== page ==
• Etc.

Every minute of their imaginary day was fully accounted for.

My obsession for daily organization was (unfortunately) reinforced by a course my parents sent me to in high school. The course taught a system of daily organization that claimed to ensure college success. Sending me to this course was like sanctioning the use of matches to a pyromaniac.

At college, I hit the ground running scheduling every minute of my week before my alarm went off on Monday mornings. In my mind, spontaneity and flexibility were for underachievers.

During my sophomore year in college I had a charming yet underachieving boyfriend named Brad. Brad did his best to adhere to my strict schedule, but no one is perfect. One night he brought ice cream to the library as a study-break surprise. To his surprise, I refused to take my break until my designated break time at 8:30pm - by which time the ice cream had fully melted.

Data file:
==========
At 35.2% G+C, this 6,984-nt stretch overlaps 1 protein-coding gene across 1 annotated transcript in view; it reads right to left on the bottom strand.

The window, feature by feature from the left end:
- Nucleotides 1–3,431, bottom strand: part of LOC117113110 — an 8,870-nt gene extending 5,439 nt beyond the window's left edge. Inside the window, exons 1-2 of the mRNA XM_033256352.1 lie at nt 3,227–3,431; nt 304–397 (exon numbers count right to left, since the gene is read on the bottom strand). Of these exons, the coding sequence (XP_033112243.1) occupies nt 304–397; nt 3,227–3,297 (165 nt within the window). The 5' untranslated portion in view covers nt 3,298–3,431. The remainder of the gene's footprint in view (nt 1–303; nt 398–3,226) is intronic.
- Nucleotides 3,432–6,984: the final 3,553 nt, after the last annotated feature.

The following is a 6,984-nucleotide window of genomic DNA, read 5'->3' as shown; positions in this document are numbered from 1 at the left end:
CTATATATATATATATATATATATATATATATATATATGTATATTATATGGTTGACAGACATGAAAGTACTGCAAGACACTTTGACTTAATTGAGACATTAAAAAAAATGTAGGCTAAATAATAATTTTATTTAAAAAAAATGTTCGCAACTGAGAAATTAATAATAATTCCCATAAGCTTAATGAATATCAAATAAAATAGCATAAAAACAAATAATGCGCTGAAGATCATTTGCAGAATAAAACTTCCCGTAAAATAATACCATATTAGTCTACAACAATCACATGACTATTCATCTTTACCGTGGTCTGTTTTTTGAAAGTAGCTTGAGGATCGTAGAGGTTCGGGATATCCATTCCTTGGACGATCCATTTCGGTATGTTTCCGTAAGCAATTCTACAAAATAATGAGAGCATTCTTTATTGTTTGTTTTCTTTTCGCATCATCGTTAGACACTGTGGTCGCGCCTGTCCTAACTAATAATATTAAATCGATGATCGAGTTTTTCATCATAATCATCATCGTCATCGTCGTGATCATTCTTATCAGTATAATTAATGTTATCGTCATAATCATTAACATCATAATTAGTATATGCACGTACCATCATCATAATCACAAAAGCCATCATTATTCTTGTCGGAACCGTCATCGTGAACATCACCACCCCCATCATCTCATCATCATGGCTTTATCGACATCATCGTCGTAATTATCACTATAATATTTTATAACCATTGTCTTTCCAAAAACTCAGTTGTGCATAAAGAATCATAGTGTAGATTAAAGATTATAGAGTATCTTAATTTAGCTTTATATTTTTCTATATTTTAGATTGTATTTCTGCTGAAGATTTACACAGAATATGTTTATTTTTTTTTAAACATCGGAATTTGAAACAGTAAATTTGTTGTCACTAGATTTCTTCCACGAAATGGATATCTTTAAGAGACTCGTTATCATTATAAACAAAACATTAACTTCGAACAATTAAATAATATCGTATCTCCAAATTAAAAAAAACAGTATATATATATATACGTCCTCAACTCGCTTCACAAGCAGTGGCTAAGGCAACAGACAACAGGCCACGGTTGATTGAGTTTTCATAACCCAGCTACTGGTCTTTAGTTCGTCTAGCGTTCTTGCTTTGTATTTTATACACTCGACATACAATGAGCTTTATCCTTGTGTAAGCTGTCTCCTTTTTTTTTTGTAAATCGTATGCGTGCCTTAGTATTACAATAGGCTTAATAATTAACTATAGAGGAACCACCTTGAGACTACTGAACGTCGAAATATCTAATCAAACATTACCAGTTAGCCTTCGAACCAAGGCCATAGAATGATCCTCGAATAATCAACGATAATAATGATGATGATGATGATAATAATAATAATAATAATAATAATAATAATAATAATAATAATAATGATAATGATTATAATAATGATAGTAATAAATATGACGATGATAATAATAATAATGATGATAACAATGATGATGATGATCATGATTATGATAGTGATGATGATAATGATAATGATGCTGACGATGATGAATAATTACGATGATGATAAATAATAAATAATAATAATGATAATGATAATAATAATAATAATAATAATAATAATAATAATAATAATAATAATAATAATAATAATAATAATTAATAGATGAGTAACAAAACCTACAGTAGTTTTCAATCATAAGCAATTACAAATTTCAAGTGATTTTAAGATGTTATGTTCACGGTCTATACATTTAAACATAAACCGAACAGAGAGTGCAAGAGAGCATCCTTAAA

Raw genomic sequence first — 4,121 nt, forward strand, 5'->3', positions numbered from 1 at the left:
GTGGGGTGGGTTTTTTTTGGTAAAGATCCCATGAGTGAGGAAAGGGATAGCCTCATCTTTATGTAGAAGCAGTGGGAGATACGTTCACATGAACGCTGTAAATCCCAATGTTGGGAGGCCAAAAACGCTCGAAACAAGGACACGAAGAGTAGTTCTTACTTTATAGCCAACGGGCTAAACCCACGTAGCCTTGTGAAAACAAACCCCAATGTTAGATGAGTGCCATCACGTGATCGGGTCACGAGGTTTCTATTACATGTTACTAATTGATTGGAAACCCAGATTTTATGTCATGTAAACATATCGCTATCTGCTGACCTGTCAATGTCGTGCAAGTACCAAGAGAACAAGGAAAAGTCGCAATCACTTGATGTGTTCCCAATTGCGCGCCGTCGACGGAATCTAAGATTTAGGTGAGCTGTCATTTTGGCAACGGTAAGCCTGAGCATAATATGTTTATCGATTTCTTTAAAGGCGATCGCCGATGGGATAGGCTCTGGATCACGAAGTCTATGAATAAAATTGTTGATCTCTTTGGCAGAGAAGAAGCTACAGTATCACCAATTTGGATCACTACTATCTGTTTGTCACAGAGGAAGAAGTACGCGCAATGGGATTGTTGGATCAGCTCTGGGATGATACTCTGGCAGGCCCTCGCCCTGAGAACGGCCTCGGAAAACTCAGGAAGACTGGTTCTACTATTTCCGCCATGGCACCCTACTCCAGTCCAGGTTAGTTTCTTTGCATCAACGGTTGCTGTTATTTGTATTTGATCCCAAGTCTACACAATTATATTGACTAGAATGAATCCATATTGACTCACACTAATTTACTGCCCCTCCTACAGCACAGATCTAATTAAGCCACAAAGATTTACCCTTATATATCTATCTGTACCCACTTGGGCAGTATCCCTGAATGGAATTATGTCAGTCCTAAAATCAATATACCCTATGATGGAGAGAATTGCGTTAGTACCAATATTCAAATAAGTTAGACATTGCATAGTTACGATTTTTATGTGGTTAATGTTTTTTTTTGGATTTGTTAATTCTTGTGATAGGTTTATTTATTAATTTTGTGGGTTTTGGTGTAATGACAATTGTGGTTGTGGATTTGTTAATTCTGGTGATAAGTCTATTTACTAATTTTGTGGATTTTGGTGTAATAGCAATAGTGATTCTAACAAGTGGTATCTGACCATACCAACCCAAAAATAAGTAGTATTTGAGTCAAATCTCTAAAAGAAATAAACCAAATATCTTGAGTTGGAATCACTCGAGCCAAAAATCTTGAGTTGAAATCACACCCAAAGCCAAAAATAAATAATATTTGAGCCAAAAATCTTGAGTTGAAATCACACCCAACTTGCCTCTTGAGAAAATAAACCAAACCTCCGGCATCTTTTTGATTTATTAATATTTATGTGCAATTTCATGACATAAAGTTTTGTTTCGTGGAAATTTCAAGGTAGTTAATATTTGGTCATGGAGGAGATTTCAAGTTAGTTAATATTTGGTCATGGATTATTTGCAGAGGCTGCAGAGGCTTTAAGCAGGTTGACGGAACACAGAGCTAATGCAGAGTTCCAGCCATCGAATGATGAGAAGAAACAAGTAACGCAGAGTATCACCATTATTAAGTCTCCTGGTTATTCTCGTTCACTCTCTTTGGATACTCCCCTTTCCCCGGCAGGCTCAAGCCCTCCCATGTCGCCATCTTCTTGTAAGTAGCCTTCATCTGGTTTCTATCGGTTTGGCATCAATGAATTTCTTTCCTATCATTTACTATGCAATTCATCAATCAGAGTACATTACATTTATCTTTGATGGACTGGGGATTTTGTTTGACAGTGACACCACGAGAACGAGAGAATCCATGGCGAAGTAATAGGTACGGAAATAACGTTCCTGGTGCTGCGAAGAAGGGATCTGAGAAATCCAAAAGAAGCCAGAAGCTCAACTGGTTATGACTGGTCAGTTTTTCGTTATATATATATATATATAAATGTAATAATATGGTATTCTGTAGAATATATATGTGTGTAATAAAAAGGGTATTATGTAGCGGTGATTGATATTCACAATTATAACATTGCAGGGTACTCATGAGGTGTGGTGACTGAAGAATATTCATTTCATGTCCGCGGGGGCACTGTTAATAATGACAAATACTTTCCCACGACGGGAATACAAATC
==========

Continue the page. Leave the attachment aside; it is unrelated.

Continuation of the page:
By over-scheduling my life, I'm sure that I've missed out on more than just ice cream. I've undoubtedly missed out on other kind-hearted gestures, and professional opportunities that were right under my nose had I looked up from my lists long enough to see them.

That's why at this stage in my life I refuse to make a bucket list, and it's why I encourage others to abandon their bucket lists too. You can replace your bucket list with a mindset. Here's the one I'm trying to live up to:

Be open to the opportunities that life presents to you.

It's short and sweet, yet super challenging. The mindset challenges you to:

  • Be open to the possibility that success and sanity might come from opportunities that you could never script or predict.
  • Be willing to accept that your greatest happiness might not result from your careful planning, no matter how well executed.